Expectations are low when it comes to adaptations of hit games, but these new takes on old franchises didn’t even earn a first look.
Ostensibly, the goal of making a movie out of a video game is to pull in fans of the source material. It’s a marketable name, a pre-established fanbase, and a story worth expanding on. With all the talk about the “video game movie curse,” it’s surprising that anything in the genre would escape the critical eye, but some adaptations just don’t leave an impression.
Not every video game movie is bad. Some are decent harmless examples of their genre, others are genuinely good films that use their source material well. Even being widely ignored isn’t a sign of failure, as some films can be worth a watch, even if no one watches them.
Released in 2021, this Hong Kong adaptation of Omega Force’s iconic long-running action franchise is appropriately absurd. Dynasty Warriors began life on the Playstation in 1997 and never really went away. The format has been applied to everything from One Piece to The Legend of Zelda, but the disastrous release of Dynasty Warriors 9 put the franchise to bed for a little while. The film follows the basic plot of the first game, a bombastic retelling of the “Romance of the Three Kingdoms” period of ancient China. It comes complete with absurd 1-versus-100 battle scenes, ridiculous visual effects, and a completely incoherent storyline. The highlight of the film sees Wang Kai’s Cao Cao mount a seemingly impossible escape, including a scene in which he drifts a horse like he’s in Initial D. It’s silly, but it’s a lot of fun, and it’s available on Netflix.
The 80s and 90s in gaming were marked by the overwhelming popularity of the side-scrolling beat ’em up. Arcades and home consoles had countless games about martial artists walking right and beating up everyone who gets in their way. One of the most popular was Technōs Japan’s 1987 classic Double Dragon. The game spawned an intermittent series that still exists today. In 1994, James Yukich, a director primarily known for music videos, brought Billy and Jimmy to the big screen. Double Dragon is mostly notable for its set design. It’s post-apocalyptic, but with a distinct flair that seems inspired by the cyberpunk movement. The writing and acting certainly left a lot to be desired, but Mark Dacascos of John Wick Chapter 3 fame and Robert Patrick of Peacemaker infamy certainly deserved better.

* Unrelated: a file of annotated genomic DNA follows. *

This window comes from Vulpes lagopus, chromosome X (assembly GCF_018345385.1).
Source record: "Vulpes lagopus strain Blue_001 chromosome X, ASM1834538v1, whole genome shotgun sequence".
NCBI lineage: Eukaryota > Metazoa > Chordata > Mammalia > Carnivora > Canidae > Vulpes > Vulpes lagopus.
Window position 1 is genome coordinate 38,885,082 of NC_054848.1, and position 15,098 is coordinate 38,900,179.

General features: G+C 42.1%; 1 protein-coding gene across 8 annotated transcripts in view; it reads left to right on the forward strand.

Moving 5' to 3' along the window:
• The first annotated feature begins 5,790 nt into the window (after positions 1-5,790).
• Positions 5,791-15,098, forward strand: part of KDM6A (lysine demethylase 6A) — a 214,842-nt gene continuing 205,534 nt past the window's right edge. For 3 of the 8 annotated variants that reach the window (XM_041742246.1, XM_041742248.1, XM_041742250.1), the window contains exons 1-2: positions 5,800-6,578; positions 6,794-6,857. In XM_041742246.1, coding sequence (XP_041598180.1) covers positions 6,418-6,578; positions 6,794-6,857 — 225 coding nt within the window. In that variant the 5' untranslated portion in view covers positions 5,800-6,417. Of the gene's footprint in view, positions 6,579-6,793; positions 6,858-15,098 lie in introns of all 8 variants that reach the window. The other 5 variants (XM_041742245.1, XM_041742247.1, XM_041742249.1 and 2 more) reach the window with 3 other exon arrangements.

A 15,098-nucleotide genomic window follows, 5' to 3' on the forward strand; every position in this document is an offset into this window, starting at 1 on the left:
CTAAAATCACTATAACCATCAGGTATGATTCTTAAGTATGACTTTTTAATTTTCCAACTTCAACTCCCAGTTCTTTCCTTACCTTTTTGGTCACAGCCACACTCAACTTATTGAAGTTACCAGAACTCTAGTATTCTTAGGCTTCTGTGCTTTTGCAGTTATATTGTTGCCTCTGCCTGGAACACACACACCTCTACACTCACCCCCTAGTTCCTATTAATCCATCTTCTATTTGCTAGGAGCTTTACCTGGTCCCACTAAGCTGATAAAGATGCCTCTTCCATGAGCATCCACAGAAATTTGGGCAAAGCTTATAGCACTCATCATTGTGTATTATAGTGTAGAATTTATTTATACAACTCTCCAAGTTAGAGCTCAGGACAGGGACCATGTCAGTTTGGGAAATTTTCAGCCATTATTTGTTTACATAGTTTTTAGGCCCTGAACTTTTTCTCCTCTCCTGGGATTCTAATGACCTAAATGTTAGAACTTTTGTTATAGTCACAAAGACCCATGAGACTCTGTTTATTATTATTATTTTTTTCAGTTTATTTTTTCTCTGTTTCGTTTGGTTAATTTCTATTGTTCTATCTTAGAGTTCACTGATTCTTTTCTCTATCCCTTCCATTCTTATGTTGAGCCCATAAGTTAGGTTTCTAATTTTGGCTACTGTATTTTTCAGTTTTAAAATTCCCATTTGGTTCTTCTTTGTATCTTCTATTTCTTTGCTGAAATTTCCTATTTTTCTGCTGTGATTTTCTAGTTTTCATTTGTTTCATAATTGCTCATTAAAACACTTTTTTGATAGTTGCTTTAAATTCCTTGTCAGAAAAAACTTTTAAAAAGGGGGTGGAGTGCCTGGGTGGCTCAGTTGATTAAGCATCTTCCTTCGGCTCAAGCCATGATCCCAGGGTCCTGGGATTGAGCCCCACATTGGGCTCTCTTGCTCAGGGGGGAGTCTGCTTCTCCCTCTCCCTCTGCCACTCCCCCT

It’s rare to have any crossover between the creative team of a video game and its big-screen adaptation. This 1999 adaptation of the 1990 space combat franchise was directed by the games’ creator, yet it’s still barely related to the source material. The film is an unmitigated disaster, only notable for the unique circumstances of a creator adapting his own work. The film stars Matthew Lillard and Freddie Prinze Jr., both best known for their roles in the live-action Scooby-Doo films. The film falls into the most common pitfall for video game movies. The Wing Commander franchise is built out of clichés, so without a controller in hand, it’s an utterly generic sci-fi feature. There’s nothing special about it besides the name, and even that has been largely forgotten. Without a new title in 15 years, there’s not much reason to seek out Wing Commander. It’s bad, but at least no one cared.
Like a Dragon
The Yakuza franchise got the perfect director for its first film adaptation. Released only two years after the original game, Takashi Miike’s take on the story is more-or-less perfect. Unfortunately, it was basically impossible to find for most of its lifespan. The film went straight to DVD in Japan, but it took another three years before English subtitles were added. It was made available through one distributor to mark the North American release of Yakuza 3 in 2010. There was an unlicensed version that was occasionally available over the years, but the few fans who knew about Like a Dragon would have a hard time finding it. Today, it’s available on a streaming service called Fandor for those who are still looking. This film wasn’t ignored because it’s bad, but because most of the world struggled to ever know it existed.
Sonic the Hedgehog
In 1999, American Sonic fans would’ve given anything for a feature film about their favorite blue hedgehog. Many of them wandered through a video store and saw the same bewildering image. The Blue Blur emblazoned on a VHS box, next to Knuckles in a big dumb cowboy hat. As the third big-budget Sonic movie prepares to hit the big screen, this combination of two OVAs to create one film is basically deep lore for super fans of a certain age. The film was only available in video rental stores, but it was successful there. Countless fans probably remember it well, though it lands somewhere between the first two Sonic cartoons in terms of quality. Sonic the Hedgehog (1999) is pleasingly quaint. The film does live on, however. In 2020, a group of over 200 artists created Sonic Rebuilt. A shot-for-shot remake of the 1999 film with constant changes in art style. That version of the film should be remembered after 21 years of bizarre half-memory.
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